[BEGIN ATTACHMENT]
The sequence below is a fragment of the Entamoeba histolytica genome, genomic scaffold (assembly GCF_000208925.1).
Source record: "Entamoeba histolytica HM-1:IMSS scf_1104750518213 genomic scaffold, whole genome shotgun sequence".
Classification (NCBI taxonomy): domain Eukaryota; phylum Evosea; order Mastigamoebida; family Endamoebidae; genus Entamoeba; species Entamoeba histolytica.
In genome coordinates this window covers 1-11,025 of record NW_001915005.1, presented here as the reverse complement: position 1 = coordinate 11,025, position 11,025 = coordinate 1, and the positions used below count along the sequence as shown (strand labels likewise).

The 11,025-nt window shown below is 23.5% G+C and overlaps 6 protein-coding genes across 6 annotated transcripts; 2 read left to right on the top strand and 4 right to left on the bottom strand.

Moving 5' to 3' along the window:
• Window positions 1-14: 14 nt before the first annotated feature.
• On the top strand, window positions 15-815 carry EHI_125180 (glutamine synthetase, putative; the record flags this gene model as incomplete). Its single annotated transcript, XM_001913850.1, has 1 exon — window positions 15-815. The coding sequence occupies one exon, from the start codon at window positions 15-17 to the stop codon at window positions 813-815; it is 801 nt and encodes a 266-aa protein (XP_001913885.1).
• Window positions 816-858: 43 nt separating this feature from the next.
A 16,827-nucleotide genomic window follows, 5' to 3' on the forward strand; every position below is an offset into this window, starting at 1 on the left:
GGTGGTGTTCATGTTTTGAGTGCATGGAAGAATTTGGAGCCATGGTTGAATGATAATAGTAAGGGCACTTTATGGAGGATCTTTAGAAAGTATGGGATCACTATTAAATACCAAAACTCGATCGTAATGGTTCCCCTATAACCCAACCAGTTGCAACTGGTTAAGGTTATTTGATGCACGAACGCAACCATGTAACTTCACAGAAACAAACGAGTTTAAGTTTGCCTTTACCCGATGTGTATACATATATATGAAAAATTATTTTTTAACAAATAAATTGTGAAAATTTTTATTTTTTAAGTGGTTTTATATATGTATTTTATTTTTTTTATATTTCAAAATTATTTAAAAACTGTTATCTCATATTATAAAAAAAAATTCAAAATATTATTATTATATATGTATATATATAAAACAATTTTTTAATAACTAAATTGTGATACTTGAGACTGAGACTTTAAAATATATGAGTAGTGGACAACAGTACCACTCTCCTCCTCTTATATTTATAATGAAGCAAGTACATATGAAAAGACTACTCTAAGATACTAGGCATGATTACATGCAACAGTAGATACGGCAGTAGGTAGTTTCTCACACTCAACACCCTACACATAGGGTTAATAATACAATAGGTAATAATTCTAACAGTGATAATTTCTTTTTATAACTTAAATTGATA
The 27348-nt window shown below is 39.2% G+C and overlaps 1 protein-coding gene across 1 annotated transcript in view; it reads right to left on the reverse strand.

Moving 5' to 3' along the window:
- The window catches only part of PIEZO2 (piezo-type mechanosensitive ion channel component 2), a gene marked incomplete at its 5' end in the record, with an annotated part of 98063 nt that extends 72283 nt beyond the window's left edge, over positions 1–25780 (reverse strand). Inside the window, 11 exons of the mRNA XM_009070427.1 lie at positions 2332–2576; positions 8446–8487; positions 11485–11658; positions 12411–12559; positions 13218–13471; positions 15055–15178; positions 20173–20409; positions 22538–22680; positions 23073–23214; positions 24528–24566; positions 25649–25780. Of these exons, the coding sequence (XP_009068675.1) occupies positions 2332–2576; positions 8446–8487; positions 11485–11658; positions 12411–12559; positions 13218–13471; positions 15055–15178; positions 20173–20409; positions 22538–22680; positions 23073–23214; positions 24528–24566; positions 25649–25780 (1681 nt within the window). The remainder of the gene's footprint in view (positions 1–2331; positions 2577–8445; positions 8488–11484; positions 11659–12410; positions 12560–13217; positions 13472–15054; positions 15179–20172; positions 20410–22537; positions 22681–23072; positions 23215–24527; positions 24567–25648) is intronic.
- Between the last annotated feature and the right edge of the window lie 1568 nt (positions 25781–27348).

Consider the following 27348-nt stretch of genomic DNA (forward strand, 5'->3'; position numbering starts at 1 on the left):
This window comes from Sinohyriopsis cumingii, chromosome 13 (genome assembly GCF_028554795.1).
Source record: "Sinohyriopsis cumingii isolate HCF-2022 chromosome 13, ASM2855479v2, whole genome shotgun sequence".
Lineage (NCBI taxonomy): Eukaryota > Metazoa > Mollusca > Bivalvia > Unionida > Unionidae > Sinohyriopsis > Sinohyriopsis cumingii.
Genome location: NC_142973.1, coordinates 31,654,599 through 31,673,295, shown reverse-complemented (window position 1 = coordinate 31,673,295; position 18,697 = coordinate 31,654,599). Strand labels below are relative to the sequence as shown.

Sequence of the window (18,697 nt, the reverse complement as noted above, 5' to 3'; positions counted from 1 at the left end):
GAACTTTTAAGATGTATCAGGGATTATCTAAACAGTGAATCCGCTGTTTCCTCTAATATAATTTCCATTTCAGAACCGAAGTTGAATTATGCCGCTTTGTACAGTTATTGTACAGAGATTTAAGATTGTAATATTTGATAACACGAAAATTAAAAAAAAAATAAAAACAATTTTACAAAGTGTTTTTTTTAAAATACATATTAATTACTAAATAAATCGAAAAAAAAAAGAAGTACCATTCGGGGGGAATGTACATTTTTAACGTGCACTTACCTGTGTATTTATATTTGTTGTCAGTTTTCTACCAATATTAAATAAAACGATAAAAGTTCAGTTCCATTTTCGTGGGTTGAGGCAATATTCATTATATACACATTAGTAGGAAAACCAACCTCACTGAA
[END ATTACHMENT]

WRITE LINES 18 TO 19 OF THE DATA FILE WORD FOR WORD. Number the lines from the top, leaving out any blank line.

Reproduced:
Source record: "Sinohyriopsis cumingii isolate HCF-2022 chromosome 13, ASM2855479v2, whole genome shotgun sequence".
Lineage (NCBI taxonomy): Eukaryota > Metazoa > Mollusca > Bivalvia > Unionida > Unionidae > Sinohyriopsis > Sinohyriopsis cumingii.